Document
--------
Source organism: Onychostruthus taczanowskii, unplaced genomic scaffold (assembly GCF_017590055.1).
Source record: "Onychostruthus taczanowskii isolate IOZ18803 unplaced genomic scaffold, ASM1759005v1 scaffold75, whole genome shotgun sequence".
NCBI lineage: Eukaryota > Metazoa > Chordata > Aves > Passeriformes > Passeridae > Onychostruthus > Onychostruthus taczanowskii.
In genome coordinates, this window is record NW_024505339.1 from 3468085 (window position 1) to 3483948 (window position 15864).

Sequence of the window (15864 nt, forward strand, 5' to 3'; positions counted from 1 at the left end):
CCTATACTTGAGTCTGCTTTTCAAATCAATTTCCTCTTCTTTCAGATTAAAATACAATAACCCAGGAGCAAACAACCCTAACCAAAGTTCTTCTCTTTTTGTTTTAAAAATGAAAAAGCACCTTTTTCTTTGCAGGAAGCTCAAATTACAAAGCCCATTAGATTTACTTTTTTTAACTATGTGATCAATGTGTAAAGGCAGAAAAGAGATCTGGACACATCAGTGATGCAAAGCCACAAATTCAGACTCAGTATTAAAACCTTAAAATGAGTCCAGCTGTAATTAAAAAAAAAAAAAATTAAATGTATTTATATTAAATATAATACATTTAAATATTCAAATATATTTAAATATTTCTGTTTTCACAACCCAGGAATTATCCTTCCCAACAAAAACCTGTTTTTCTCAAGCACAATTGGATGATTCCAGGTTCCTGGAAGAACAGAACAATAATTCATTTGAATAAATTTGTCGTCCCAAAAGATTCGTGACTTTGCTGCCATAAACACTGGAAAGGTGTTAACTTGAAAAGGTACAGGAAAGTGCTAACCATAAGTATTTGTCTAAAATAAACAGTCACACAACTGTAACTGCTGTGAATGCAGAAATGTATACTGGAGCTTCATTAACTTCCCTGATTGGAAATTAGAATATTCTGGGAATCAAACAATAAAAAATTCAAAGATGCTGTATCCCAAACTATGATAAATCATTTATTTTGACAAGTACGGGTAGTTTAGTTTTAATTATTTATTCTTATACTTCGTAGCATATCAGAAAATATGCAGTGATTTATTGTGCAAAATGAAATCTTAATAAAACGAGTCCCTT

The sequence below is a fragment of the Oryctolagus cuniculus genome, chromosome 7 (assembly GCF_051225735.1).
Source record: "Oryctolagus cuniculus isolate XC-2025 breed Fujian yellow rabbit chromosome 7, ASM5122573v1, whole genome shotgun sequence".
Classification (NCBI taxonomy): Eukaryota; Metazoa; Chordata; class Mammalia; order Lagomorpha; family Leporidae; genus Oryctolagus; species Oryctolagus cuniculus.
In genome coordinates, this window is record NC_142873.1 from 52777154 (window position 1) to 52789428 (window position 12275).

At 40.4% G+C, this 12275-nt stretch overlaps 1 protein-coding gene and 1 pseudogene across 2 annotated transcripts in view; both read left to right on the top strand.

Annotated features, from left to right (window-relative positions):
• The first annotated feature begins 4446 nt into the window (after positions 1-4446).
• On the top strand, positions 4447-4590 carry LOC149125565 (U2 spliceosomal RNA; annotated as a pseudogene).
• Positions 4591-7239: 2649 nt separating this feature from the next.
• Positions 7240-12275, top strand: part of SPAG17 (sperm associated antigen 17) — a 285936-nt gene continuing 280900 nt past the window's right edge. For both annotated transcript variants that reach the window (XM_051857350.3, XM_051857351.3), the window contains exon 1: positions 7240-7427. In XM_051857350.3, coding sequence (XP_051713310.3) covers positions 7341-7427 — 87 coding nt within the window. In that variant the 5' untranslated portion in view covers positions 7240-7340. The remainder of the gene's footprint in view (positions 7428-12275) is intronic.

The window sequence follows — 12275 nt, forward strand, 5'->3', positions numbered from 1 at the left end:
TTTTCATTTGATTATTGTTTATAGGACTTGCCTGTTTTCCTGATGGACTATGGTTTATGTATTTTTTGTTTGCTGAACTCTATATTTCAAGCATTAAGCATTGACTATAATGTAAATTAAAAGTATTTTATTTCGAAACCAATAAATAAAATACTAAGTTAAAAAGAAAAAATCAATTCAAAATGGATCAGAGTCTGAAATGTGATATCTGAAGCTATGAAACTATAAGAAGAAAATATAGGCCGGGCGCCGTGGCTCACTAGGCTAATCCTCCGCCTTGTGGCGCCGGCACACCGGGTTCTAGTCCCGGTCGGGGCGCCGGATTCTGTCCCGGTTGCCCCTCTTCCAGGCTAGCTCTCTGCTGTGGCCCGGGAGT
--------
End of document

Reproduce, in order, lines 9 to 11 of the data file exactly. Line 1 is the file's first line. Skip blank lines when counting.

Classification (NCBI taxonomy): Eukaryota; Metazoa; Chordata; class Mammalia; order Lagomorpha; family Leporidae; genus Oryctolagus; species Oryctolagus cuniculus.
In genome coordinates, this window is record NC_142873.1 from 52777154 (window position 1) to 52789428 (window position 12275).

At 40.4% G+C, this 12275-nt stretch overlaps 1 protein-coding gene and 1 pseudogene across 2 annotated transcripts in view; both read left to right on the top strand.